When I was newly sober, my concentration was nonexistent. Guess what? Over twelve years later and with a diagnosis of bipolar disorder, it is still not good.
Today, Sunday, was a lazy one spent on the computer and catching up with family members on the phone. I made a quick run to the store for milk and tea, and all the pretty things on the shelves kept me sidetracked. On the computer, it was so easy to open eBay and browse the fun things to bid on. I can get lost in the world of books on Amazon, too. Did you know they have over 15,000 free books there? (Check the Kindle free collection.) Project Gutenberg has twice that many, and there’s openlibrary.org with a million. There is so much to look at. My mind boggles.
Feeling frenetic, I threw together a sandwich and salad for dinner and wolfed it down. I began clearing the dishes in a frenzy and knocked about the kitchen. I had the kettle on. I had the water on, heating up for washing. I had music coming from the living room. I had my mind racing about things utterly unrelated.
Suddenly, I stopped. I could feel my heart racing, and I was doing nothing strenuous. I had worked myself into a lather.
I took a deep breath and another, in through the nose and out through the mouth. I paused.
I filled the dishpan with hot water, and I began a familiar exercise. Out loud, I said, “I’m picking up the silverware. I’m dumping it in the water. I’m reaching in the water. I’m scrubbing the spoon. I’m rinsing the spoon. I’m putting the spoon in the drainer. I’m reaching in the water. I’m scrubbing the…” With each motion, I announced the action.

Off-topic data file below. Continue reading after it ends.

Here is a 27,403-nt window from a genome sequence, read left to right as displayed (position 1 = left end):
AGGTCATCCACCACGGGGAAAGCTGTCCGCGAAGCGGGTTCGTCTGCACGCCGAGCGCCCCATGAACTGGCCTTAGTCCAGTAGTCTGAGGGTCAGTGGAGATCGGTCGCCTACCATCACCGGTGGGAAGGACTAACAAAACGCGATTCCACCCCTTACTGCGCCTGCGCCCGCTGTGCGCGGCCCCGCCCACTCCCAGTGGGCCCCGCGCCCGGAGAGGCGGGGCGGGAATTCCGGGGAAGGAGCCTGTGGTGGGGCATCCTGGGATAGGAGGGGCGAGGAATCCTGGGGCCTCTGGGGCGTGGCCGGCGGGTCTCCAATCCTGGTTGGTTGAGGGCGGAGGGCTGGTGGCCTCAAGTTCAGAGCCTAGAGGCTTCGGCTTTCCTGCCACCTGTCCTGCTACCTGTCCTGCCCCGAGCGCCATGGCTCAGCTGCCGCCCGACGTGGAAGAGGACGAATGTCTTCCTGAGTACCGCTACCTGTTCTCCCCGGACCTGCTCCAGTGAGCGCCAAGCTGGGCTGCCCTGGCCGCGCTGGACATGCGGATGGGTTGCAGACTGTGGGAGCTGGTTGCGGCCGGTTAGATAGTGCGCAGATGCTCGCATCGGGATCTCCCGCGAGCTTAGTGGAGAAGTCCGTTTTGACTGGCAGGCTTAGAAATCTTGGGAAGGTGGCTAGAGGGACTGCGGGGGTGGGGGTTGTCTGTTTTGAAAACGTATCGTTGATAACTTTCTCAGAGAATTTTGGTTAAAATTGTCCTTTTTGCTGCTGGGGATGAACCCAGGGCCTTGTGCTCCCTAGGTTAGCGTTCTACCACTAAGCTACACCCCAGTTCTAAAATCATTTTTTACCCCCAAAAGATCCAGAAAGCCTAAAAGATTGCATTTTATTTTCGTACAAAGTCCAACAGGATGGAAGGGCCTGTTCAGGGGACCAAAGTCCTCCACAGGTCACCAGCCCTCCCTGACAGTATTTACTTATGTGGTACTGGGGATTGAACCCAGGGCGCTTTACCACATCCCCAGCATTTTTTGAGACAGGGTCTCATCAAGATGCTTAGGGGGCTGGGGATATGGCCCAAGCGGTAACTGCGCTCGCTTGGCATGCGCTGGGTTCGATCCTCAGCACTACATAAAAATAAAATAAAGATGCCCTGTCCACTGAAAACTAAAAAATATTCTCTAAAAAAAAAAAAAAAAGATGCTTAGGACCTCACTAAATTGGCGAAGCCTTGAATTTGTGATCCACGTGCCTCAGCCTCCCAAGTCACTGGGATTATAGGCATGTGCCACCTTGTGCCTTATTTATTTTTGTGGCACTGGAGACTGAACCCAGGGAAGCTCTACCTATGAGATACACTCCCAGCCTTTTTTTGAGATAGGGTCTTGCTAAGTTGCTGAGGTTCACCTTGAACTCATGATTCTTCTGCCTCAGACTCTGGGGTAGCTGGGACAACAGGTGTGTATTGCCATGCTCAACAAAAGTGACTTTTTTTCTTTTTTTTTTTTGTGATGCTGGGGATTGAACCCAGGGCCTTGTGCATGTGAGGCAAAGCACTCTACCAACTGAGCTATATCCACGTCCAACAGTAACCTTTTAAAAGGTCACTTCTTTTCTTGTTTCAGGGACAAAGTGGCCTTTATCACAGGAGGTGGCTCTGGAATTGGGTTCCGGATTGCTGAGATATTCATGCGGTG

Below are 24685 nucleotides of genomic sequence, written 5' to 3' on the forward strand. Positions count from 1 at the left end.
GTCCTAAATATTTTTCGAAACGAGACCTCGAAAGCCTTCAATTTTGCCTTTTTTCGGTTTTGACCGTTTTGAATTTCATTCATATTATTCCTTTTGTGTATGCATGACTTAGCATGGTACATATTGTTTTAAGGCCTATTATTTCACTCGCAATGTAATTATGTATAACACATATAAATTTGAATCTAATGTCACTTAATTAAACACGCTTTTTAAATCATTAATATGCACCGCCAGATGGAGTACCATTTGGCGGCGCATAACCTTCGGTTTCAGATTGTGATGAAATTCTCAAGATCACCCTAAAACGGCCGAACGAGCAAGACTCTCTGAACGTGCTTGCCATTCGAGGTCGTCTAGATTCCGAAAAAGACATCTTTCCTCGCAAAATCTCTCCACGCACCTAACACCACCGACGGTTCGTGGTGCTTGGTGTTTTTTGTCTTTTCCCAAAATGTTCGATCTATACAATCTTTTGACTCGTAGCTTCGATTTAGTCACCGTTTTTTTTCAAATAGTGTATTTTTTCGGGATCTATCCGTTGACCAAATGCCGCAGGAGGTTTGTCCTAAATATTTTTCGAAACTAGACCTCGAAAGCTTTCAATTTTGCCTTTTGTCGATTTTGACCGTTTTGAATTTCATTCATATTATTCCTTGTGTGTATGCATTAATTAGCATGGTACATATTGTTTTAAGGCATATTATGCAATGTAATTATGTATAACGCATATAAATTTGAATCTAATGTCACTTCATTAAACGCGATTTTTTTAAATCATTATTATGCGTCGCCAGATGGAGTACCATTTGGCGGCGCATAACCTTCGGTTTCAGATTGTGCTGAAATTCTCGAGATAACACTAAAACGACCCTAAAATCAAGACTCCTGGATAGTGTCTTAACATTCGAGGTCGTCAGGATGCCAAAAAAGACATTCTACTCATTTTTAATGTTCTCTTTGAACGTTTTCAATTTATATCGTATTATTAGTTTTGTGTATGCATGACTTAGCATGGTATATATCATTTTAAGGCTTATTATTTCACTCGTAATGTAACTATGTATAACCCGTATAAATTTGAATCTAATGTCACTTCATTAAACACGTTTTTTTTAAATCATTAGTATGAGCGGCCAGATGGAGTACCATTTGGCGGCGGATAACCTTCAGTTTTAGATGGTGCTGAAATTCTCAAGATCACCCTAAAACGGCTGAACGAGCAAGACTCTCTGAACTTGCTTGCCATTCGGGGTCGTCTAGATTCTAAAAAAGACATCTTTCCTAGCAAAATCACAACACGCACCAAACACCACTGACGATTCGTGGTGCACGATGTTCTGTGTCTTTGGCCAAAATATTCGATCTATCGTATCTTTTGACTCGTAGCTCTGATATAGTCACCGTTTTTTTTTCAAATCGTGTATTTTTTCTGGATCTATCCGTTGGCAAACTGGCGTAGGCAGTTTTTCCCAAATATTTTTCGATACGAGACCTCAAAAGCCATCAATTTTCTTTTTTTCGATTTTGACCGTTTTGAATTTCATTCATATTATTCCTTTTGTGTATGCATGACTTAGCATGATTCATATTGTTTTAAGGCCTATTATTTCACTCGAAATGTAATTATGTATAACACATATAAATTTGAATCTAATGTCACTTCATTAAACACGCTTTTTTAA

I call this meditation.
Like sitting still and releasing, the act of pronouncing precisely what I’m doing as I’m doing it clears my brain. All I can hold in my mind are the words. I lose the racing thoughts. The rampant desires of shopping are forgotten. The million books lose their place. It’s all replaced by warm, sudsy water engulfing my hands.
My mind becomes filled with the actions, and I am free of turmoil. It seems ridiculous at first. Talking to yourself is frowned upon by most people. When it’s done with a purpose, however, it works wonders.
After the final, “I’m rinsing the plate. I’m placing the plate in the drainer,” I came away calm. Gone was the stress and the racing heart rate.
I’ve used this technique to calm myself down on many occasions, and once when I was particularly distressed, I even took clean dishes out of the cupboard just to have something to wash. I’ve used it performing other tasks, too. It forces focus and clears the mind. It’s wonderful.
3 thoughts on “More Meditative Dish Washing”
I love when you write about this process. It turns meditation into poetry, and dishwashing into dance.
I love doing it, too. Thank you.
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